Frank Clegg Leatherworks

When humans first began gathering into early manifestations of civilization, pouches made of animal hide were essential in helping us carry useful items: a few spare arrowheads, a bit of dried food, a drill, a scraper, a small amulet.

That impulse, of course, has not left us.

Enter the venerable handbag. Those of us not among the fairer sex can be forgiven for assuming pockets would do the job of holding everything a woman needs. But women’s clothing is notoriously bereft of usable pockets.

As I’ve indicated before, my wife generally eschews purses. When we go out, particularly for a nice cocktail or to go dancing, she relies on me to Sherpa her lipstick and ID. Anything else, on such an outing, she finds generally superfluous.

But there are times, either for form or for function, that she carries a purse.

And with her current purse, an inexpensive hand me down, nearing the end of its useful life, she wanted a handbag from the upper echelon of craftsmanship, something that would last her well into her emeritus years.

For a fleeting moment, we considered J.W. Hulme. But when we discovered that it had begun outsourcing a good deal of its production, we demurred.

A cursory internet search brought Frank Clegg into our orbit. Frank Clegg has been around since 1970, making many varieties of leather goods in its Fall River, Mass. workshop. I could summarize the company’s history myself, but I think it does an admirable and charming job itself:

In 1970, Frank Clegg … had been given a set of leather tools from his girlfriend as a Christmas gift. In time, his girlfriend became his wife, and the toolset became the seed for a brand that has set the benchmark for fine leather bags and accessories for over 40 years. A generation later, Frank Clegg with his two sons, Andrew and Ian, have continued the legacy of what is now known as Frank Clegg Leatherworks. From a restored mill built in historic Fall River, Massachusetts, they and their team of specialized artisans handcraft the finest leather goods in America.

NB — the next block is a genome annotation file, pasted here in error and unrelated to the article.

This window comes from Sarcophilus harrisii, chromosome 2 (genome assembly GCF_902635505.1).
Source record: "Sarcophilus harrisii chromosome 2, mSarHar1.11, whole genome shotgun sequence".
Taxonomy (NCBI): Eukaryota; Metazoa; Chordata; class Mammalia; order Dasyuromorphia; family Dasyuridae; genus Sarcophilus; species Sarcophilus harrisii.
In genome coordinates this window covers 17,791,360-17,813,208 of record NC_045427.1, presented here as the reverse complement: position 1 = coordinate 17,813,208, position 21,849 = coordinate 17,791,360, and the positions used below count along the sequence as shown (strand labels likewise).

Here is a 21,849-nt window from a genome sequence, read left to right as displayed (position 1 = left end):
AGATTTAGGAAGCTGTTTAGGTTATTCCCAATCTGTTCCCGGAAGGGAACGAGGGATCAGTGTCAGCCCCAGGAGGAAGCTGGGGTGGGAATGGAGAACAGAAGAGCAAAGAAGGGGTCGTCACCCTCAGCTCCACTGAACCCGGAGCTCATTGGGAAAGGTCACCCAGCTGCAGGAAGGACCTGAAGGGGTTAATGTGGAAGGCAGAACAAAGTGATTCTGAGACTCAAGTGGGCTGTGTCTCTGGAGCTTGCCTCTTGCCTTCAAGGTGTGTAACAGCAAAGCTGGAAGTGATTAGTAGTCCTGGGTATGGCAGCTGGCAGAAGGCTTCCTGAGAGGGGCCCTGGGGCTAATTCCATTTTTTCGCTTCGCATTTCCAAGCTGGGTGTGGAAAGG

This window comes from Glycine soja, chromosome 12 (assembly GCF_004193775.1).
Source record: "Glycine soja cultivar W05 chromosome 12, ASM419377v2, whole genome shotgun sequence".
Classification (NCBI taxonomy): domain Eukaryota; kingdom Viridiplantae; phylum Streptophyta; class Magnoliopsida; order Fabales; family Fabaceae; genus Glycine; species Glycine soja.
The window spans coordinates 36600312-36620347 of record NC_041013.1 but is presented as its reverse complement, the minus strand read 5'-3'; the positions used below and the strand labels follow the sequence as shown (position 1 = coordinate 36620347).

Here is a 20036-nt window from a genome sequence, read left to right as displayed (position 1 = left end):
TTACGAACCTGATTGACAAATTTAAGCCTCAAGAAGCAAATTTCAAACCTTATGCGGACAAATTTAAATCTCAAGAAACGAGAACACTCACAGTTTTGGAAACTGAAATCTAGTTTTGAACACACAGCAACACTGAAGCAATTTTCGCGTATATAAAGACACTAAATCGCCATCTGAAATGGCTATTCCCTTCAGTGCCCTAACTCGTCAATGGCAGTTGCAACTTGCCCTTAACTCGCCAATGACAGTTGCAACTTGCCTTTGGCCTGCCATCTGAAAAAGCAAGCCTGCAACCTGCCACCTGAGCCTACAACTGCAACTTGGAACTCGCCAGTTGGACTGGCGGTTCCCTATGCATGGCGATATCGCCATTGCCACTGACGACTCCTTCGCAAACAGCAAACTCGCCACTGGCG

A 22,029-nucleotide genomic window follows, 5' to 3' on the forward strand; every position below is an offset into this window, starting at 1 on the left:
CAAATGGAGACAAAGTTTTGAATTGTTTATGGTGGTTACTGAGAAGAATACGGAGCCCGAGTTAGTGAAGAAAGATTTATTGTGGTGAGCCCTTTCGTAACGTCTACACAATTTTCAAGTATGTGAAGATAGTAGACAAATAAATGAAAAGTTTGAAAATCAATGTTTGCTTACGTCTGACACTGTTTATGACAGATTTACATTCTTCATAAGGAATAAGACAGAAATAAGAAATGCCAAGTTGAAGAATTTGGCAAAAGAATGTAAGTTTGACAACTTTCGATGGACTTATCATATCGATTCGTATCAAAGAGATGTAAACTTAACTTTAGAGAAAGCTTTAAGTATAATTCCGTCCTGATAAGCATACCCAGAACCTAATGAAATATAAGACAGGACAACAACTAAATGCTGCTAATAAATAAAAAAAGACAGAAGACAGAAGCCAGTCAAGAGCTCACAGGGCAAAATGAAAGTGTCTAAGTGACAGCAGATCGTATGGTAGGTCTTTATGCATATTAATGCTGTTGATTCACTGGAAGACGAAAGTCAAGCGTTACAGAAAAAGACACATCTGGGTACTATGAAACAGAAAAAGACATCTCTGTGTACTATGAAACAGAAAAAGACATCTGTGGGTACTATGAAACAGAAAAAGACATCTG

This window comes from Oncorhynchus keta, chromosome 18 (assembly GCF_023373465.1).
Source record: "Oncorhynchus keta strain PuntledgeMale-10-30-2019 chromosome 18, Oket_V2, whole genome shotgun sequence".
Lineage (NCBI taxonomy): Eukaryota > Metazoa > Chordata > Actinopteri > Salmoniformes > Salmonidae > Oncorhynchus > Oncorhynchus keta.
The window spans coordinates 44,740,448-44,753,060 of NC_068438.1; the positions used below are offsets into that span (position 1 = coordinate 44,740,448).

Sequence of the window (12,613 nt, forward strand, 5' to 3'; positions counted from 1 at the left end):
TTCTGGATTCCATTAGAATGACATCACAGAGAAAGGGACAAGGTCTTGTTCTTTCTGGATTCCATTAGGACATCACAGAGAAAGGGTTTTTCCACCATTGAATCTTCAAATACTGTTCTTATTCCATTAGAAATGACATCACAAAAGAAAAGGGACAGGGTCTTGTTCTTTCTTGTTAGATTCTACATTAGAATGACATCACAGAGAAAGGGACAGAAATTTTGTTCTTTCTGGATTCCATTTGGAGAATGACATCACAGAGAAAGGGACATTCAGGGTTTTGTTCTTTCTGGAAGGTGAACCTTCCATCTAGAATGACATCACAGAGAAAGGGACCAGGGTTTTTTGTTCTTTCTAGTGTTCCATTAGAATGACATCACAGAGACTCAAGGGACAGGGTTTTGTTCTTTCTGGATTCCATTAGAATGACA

And that last line is no idle boast. I should note that the ladies at the PurseForum have a particular fondness for Clegg’s handbags–one even calling them “the closest thing to nirvana”–noting that they represent a value far in excess of their price range.

My wife picked the Lilly Shoulder Bag in cognac. After we placed the order, it took about four weeks for Clegg to make the handbag and send it our way.

Its dimensions are fairly modest–given the paucity of items my wife carries, a perfect size. And the construction and materials are absolutely first rate. It’s now her primary handbag, and for good reason.

Allen Edmonds Chukka Boots

About 12 year ago or so, I purchased a pair of Paul Stuart chukka boots (actually manufactured by Britain’s Grenson) for a song. During that time, they have served me with distinction. In fact, I estimate that I’ve worn them at last twice a month over that period, a remarkable rack record for any item in a man’s wardrobe.

But, as it must for all things, the boots fell victim to the vicissitudes of time and wear. So a new pair of chukkas was in the cards.

When I found out that Allen Edmonds was having a sale, with most shoes and boots $100 off, I had to act. In fact, a pair chukkas called out to me–the Nomad Chukka in spice, a sort of reddish tan.

Allen Edmonds stands proudly as a superlative example of American craftsmanship, continuing to make its footwear in Wisconsin. Where its contemporaries have faltered, decamping to overseas locations, Allen Edmonds has remained steadfast in its commitment to American manufacturing.

Yesterday, with cooler temperatures insinuating themselves into this subtropical latitude, the boots received their first wearing. They were reasonably comfortable right out of the box, and they were a stylish addition to a fall wardrobe. I foresee years of years of joyful wear out of these.